What a year to be in France. This spring, in the diplo- matic end game on Iraq, the Franco-American  friendship went through one of its roughest patches since relations between the two coun- tries began in the 1770s.

In trying to understand why Jacques Chirac decided to announce in a televised interview on March 10 that France would exercise its veto over any resolution put to the UN Security Council to authorize an attack on Iraq, the most obvious and benign explana- tions are probably best. Chirac, not notably a courageous political leader, presumably did it because public opin- ion in France, like public opinion in most of Europe, was massively opposed to war. And he has been handsomely rewarded. Since the veto, he has walked on water politically.

Why was public opinion in France so opposed to the war? Some, a small minority, for the thoroughly dishon- ourable reasons that they are anti- American, anti-Bush, anti-Israel, anti-Sharon or simply antisemitic. All our societies have pockets of hatred and France is no exception. Others might well have been motivated by the much-talked-about economic ties that bound France to Saddam, or might again have bound it had the UN embargo been lifted, but in fact the plutocrat vote is no larger in France than it is anywhere else.

I suspect, rather, that most people opposed to the war based their judg- ment on what they remembered, or thought they remembered, of France’s own experience with war and colonial- ism. War imposes hard costs in exchange for the promise of uncertain benefits. Europeans’ greater worldli- ness presumably told them that the chances of democracy emerging from an American military governorship of Iraq were slight, even if Germany and Japan are two encouraging precedents. In sum, the war was not worth any possible benefit that might emerge from it. It’s an honest view and at this writing, it may yet prove right.

But at least three aspects of the French decision are more trouble- some. The first is that in a country that prides itself as the birthplace of the rights of man, there seemed to be very little concern for the plight of the Iraqi people. In the television interview in which President Chirac announced his veto, this point was put to him and he weaseled out of it legalistically by say- ing, ah, but the UN resolution was about disarming Saddam, not regime change. That would have been a whole different debate. Ten days into the war Le Monde published a poll in which 25 percent of respondents said they were on Saddam’s side, a statistic that prompted a former French environ- ment minister to write a scathing col- umn about France’s new shame.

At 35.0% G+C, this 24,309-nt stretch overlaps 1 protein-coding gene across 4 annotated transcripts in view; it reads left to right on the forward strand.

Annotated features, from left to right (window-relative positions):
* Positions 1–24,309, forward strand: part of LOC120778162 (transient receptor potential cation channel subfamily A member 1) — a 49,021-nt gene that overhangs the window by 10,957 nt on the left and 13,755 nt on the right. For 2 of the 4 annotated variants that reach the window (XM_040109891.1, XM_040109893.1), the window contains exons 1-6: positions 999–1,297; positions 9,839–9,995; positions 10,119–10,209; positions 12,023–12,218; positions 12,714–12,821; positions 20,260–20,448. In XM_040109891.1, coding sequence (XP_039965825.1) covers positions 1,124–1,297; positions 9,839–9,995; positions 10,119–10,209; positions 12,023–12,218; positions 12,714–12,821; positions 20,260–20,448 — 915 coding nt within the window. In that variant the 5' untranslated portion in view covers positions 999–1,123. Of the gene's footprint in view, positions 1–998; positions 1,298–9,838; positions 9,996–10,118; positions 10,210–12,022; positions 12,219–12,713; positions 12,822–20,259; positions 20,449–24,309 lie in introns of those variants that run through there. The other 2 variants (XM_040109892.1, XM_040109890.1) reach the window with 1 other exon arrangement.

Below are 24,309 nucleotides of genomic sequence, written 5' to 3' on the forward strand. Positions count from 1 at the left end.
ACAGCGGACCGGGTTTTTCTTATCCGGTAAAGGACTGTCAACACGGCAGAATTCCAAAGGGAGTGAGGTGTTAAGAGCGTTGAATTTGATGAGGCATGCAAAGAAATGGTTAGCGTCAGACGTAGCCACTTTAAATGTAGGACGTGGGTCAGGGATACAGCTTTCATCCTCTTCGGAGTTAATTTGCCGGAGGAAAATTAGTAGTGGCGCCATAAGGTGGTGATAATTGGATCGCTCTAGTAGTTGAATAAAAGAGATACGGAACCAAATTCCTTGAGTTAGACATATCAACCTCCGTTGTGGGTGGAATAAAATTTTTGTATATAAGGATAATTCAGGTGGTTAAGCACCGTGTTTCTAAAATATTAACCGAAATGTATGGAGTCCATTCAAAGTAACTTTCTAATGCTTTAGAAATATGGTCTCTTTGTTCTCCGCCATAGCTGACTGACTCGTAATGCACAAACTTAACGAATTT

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A second concern about the French decision is that for many peo- ple, possibly including the president of the Republic, it was clearly coloured more by anxiety about the exercise of American power than by the merits of the American case. Chirac began the televised veto interview quite deliber- ately, by ignoring the first question put to him and starting in on a set piece about how what was at issue was the type of world we wanted to live in. The type of world France wanted to live in was multipolar. No mention of Saddam Hussein, weapons of mass destruction, UN inspectors, nothing. Just multipolarity.

The problem with multipolarity is that, virtually by definition, it is not possible to have a multipolar world in which the various poles all agree that the United States is right, for if every- one lines up behind the US, that’s unipolar. At last, the world has come round to perfect Canadianism. For decades now, our habit has been to judge policies by asking what the Americans have done, are doing, will do, and then being sure to do differ- ently. If the United States were always wrong, this would be a sensible way to decide policy, but the US is not always wrong. Always keeping its distance for fear of being over-shadowed is not the way a grown country should behave.

A final concern about the French decision has to do with racial and religious politics within France. Estimates of France’s Muslim popula- tion run at between 5 and 10 percent. Much of this population is visibly dis- tinct. It is also strongly against the war ”” 94 percent against, according to one poll, which makes one wonder at the courage of the remaining 6 per- cent. Relations with the rest of the population are often tense. The recent police shooting of a Muslim youth gave rise to two nights of rioting. Minor rioting in a provincial town, but rioting still.

This is a country with a long tra- dition of direct action. People take to the streets with astonishing regu- larity, and the government seems to listen. If France had decided to send troops in support of the US effort to depose Saddam, I expect the French street would have revolted. That may not have been foremost in the general public’s thinking on the war, but I bet it was in the back of a lot of people’s minds.

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